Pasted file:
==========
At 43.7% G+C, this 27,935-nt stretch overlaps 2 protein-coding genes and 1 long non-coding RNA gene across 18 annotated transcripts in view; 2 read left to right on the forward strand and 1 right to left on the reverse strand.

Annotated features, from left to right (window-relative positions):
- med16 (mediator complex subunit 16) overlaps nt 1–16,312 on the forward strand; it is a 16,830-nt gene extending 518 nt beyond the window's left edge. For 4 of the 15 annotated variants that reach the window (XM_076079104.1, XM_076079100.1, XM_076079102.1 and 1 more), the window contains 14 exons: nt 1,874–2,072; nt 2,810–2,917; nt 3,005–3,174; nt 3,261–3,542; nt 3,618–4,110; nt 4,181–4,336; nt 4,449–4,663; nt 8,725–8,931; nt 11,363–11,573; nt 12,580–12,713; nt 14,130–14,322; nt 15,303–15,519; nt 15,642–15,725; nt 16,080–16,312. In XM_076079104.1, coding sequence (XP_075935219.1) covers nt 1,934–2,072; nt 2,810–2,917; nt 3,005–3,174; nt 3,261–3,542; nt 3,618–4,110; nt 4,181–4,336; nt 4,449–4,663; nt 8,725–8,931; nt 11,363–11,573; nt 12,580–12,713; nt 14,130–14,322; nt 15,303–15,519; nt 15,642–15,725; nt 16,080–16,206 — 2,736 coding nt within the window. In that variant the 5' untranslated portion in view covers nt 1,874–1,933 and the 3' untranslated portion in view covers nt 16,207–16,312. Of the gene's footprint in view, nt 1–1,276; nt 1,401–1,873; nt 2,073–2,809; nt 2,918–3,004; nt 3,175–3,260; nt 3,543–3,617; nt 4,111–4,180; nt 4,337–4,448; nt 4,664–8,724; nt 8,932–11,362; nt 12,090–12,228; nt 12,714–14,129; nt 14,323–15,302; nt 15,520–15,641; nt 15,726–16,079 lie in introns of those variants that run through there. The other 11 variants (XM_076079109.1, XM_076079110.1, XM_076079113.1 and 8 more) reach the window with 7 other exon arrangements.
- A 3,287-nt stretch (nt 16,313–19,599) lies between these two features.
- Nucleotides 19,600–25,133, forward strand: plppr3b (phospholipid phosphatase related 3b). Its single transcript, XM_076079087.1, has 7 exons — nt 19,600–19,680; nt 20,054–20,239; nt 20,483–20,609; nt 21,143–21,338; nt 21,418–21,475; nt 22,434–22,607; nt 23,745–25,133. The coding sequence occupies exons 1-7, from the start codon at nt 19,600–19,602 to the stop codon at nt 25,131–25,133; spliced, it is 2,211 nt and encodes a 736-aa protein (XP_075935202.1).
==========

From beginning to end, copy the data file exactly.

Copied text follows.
At 43.7% G+C, this 27,935-nt stretch overlaps 2 protein-coding genes and 1 long non-coding RNA gene across 18 annotated transcripts in view; 2 read left to right on the forward strand and 1 right to left on the reverse strand.

Annotated features, from left to right (window-relative positions):
- med16 (mediator complex subunit 16) overlaps nt 1–16,312 on the forward strand; it is a 16,830-nt gene extending 518 nt beyond the window's left edge. For 4 of the 15 annotated variants that reach the window (XM_076079104.1, XM_076079100.1, XM_076079102.1 and 1 more), the window contains 14 exons: nt 1,874–2,072; nt 2,810–2,917; nt 3,005–3,174; nt 3,261–3,542; nt 3,618–4,110; nt 4,181–4,336; nt 4,449–4,663; nt 8,725–8,931; nt 11,363–11,573; nt 12,580–12,713; nt 14,130–14,322; nt 15,303–15,519; nt 15,642–15,725; nt 16,080–16,312. In XM_076079104.1, coding sequence (XP_075935219.1) covers nt 1,934–2,072; nt 2,810–2,917; nt 3,005–3,174; nt 3,261–3,542; nt 3,618–4,110; nt 4,181–4,336; nt 4,449–4,663; nt 8,725–8,931; nt 11,363–11,573; nt 12,580–12,713; nt 14,130–14,322; nt 15,303–15,519; nt 15,642–15,725; nt 16,080–16,206 — 2,736 coding nt within the window. In that variant the 5' untranslated portion in view covers nt 1,874–1,933 and the 3' untranslated portion in view covers nt 16,207–16,312. Of the gene's footprint in view, nt 1–1,276; nt 1,401–1,873; nt 2,073–2,809; nt 2,918–3,004; nt 3,175–3,260; nt 3,543–3,617; nt 4,111–4,180; nt 4,337–4,448; nt 4,664–8,724; nt 8,932–11,362; nt 12,090–12,228; nt 12,714–14,129; nt 14,323–15,302; nt 15,520–15,641; nt 15,726–16,079 lie in introns of those variants that run through there. The other 11 variants (XM_076079109.1, XM_076079110.1, XM_076079113.1 and 8 more) reach the window with 7 other exon arrangements.
- A 3,287-nt stretch (nt 16,313–19,599) lies between these two features.
- Nucleotides 19,600–25,133, forward strand: plppr3b (phospholipid phosphatase related 3b). Its single transcript, XM_076079087.1, has 7 exons — nt 19,600–19,680; nt 20,054–20,239; nt 20,483–20,609; nt 21,143–21,338; nt 21,418–21,475; nt 22,434–22,607; nt 23,745–25,133. The coding sequence occupies exons 1-7, from the start codon at nt 19,600–19,602 to the stop codon at nt 25,131–25,133; spliced, it is 2,211 nt and encodes a 736-aa protein (XP_075935202.1).